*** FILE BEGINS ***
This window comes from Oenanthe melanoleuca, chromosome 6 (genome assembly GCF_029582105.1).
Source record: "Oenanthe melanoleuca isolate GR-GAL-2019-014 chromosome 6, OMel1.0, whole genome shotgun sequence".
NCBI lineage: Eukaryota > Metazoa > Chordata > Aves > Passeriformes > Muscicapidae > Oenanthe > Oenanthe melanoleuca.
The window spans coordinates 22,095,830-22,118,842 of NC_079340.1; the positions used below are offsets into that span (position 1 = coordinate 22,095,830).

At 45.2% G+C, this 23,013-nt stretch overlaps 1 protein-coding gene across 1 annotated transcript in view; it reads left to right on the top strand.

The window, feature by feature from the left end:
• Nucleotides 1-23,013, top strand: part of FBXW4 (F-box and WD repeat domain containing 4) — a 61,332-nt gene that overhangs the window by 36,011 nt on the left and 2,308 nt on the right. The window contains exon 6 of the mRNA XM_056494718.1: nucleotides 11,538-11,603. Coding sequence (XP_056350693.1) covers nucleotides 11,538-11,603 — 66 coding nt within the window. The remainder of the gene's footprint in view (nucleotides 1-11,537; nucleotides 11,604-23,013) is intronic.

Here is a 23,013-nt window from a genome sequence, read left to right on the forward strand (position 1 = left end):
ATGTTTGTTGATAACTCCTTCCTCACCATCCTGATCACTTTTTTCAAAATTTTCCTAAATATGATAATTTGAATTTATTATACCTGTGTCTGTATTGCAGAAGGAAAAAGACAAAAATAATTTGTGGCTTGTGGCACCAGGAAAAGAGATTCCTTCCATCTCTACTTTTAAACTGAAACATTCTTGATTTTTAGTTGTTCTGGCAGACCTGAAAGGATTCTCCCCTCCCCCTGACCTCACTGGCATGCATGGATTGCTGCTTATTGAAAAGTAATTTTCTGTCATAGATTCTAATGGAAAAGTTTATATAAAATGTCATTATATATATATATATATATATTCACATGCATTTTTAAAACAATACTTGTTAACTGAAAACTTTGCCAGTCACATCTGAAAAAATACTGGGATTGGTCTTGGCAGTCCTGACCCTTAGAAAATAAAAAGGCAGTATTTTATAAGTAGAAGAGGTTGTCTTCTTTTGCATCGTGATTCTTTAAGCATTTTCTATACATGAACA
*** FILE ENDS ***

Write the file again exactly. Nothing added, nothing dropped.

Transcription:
This window comes from Oenanthe melanoleuca, chromosome 6 (genome assembly GCF_029582105.1).
Source record: "Oenanthe melanoleuca isolate GR-GAL-2019-014 chromosome 6, OMel1.0, whole genome shotgun sequence".
NCBI lineage: Eukaryota > Metazoa > Chordata > Aves > Passeriformes > Muscicapidae > Oenanthe > Oenanthe melanoleuca.
The window spans coordinates 22,095,830-22,118,842 of NC_079340.1; the positions used below are offsets into that span (position 1 = coordinate 22,095,830).

At 45.2% G+C, this 23,013-nt stretch overlaps 1 protein-coding gene across 1 annotated transcript in view; it reads left to right on the top strand.

The window, feature by feature from the left end:
• Nucleotides 1-23,013, top strand: part of FBXW4 (F-box and WD repeat domain containing 4) — a 61,332-nt gene that overhangs the window by 36,011 nt on the left and 2,308 nt on the right. The window contains exon 6 of the mRNA XM_056494718.1: nucleotides 11,538-11,603. Coding sequence (XP_056350693.1) covers nucleotides 11,538-11,603 — 66 coding nt within the window. The remainder of the gene's footprint in view (nucleotides 1-11,537; nucleotides 11,604-23,013) is intronic.

Here is a 23,013-nt window from a genome sequence, read left to right on the forward strand (position 1 = left end):
ATGTTTGTTGATAACTCCTTCCTCACCATCCTGATCACTTTTTTCAAAATTTTCCTAAATATGATAATTTGAATTTATTATACCTGTGTCTGTATTGCAGAAGGAAAAAGACAAAAATAATTTGTGGCTTGTGGCACCAGGAAAAGAGATTCCTTCCATCTCTACTTTTAAACTGAAACATTCTTGATTTTTAGTTGTTCTGGCAGACCTGAAAGGATTCTCCCCTCCCCCTGACCTCACTGGCATGCATGGATTGCTGCTTATTGAAAAGTAATTTTCTGTCATAGATTCTAATGGAAAAGTTTATATAAAATGTCATTATATATATATATATATATATTCACATGCATTTTTAAAACAATACTTGTTAACTGAAAACTTTGCCAGTCACATCTGAAAAAATACTGGGATTGGTCTTGGCAGTCCTGACCCTTAGAAAATAAAAAGGCAGTATTTTATAAGTAGAAGAGGTTGTCTTCTTTTGCATCGTGATTCTTTAAGCATTTTCTATACATGAACA